click to enlarge Dan Nathan - JOHN BRANDON
  • John Brandon
  • Dan Nathan

Gavin: What are all of your thoughts going into opening night?

Genevieve: Ready to kick ass and take names.

Jeffrey: Oh, are we opening soon?

Winnie: This is more fun than Christmas.

Stephen: Do we have time to add one more scene?

Gavin: What can we expect from Strange Beast over the rest of the year?

We have some unpublicized events coming up— better go to our website and get on our email list to receive an invite. Wine Theater Food! (WTF!) on January 17 is our annual fund-rager and one of the best parties in town. During Sundance, the Strange Beast Studio Bar is a pop-up bar where folks can hang between flicks, chat, or watch as we create onstage. I’ve even been known to take suggestions from the peanut gallery. Our new creation arrives in June 2015. A new kids workshop called The Romeo and Juliet Project. More Cultural Confidential interviews coming up.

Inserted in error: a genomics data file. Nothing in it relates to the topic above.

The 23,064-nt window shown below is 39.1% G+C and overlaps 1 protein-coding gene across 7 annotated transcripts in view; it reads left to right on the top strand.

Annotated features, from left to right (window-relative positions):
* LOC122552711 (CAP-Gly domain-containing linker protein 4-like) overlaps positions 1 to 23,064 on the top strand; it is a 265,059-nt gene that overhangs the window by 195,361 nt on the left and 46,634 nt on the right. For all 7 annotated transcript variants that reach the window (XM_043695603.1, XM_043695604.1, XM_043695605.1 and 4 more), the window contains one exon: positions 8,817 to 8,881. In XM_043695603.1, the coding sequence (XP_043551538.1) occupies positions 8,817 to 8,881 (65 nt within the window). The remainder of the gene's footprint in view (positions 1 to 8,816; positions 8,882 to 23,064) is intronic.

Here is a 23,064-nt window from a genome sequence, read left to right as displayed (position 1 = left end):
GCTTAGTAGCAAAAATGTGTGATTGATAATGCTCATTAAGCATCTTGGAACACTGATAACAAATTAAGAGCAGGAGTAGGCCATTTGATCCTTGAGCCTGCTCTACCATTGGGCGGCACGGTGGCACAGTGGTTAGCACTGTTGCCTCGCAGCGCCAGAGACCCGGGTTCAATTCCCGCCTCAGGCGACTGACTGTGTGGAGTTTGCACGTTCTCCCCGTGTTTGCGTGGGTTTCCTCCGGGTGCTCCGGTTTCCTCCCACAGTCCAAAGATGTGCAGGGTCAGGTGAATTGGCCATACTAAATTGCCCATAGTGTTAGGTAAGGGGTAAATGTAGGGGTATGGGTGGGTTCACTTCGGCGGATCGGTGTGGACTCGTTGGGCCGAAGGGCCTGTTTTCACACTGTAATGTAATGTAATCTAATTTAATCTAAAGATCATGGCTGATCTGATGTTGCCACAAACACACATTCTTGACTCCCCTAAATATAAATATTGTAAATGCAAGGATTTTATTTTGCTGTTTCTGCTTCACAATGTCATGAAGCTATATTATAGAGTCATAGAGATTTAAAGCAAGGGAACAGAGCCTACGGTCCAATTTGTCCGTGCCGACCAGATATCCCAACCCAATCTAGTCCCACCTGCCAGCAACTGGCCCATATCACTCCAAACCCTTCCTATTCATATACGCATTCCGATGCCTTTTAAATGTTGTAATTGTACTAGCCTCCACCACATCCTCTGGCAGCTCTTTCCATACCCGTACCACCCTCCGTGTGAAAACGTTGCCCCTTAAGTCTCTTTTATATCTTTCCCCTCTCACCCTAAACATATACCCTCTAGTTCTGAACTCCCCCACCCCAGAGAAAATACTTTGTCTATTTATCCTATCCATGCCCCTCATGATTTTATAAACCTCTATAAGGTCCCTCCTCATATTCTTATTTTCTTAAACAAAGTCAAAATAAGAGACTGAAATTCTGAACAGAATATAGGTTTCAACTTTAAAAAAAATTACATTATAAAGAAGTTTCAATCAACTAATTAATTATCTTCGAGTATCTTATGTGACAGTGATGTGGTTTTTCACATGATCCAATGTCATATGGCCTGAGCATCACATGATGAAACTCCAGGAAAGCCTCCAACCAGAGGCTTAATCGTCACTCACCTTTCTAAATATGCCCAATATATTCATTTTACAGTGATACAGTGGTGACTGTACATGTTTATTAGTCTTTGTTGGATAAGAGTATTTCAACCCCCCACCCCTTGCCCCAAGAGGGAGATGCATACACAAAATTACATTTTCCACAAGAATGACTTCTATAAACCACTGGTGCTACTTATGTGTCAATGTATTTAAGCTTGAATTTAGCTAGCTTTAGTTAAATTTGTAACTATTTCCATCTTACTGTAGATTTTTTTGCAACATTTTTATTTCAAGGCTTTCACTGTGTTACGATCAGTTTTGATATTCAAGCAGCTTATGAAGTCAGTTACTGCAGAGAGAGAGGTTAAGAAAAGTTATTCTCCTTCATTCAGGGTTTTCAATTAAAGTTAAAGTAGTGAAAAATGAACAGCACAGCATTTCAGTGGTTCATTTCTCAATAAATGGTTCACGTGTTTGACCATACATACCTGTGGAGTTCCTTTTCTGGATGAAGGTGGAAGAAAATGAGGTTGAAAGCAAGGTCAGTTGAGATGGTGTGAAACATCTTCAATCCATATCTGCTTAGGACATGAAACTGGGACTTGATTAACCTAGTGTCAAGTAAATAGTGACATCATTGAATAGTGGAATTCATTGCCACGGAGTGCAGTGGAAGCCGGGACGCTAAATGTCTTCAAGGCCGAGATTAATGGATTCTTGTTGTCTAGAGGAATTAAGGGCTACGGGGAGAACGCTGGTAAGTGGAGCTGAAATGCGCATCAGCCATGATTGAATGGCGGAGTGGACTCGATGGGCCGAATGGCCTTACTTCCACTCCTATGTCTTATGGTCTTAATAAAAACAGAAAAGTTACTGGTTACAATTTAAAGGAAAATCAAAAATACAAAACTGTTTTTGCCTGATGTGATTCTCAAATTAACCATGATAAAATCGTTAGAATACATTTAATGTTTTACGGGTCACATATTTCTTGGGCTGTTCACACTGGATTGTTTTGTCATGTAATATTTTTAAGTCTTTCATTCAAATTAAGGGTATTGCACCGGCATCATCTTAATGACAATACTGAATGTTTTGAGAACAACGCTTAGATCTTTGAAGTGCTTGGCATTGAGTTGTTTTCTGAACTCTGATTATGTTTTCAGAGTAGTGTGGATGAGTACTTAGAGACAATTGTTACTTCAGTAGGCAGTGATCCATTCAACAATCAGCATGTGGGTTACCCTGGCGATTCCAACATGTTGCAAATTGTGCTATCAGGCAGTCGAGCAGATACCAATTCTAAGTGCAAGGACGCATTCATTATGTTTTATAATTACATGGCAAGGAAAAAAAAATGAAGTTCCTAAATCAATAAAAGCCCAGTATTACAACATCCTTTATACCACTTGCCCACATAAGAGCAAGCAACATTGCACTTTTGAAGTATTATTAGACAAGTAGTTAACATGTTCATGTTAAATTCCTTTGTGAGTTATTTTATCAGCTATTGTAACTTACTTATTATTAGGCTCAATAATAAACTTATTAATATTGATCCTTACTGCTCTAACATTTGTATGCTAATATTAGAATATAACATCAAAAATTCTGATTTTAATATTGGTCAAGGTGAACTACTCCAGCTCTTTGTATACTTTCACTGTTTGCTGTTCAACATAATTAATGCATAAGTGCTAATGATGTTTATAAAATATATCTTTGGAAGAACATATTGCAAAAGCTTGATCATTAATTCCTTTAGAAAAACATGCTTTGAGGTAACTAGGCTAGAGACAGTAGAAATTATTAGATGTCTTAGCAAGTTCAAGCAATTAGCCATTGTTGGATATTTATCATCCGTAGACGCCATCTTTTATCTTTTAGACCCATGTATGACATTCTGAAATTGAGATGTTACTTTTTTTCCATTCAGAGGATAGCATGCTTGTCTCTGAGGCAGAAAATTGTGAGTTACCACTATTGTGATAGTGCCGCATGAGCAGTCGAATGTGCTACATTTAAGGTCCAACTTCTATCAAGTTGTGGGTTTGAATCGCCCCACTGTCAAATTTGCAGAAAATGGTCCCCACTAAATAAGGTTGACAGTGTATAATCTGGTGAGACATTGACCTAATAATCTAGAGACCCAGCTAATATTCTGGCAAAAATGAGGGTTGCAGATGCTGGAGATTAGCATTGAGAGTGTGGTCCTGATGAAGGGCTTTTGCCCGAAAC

click to enlarge JOHN BRANDON
  • John Brandon

Gavin: Aside from the obvious, is there anything you'd like to promote or plug?

Jeffrey: 2015 marks a century since Scriabin died and I’m doing a special concert of his works. There might even be a Strange Beast element involved.

Tags: , , , ,

Pin It

On Topic...

More by Gavin Sheehan

Latest in The Daily Feed


Subscribe to this thread:

Add a comment

© 2016 Salt Lake City Weekly

Website powered by Foundation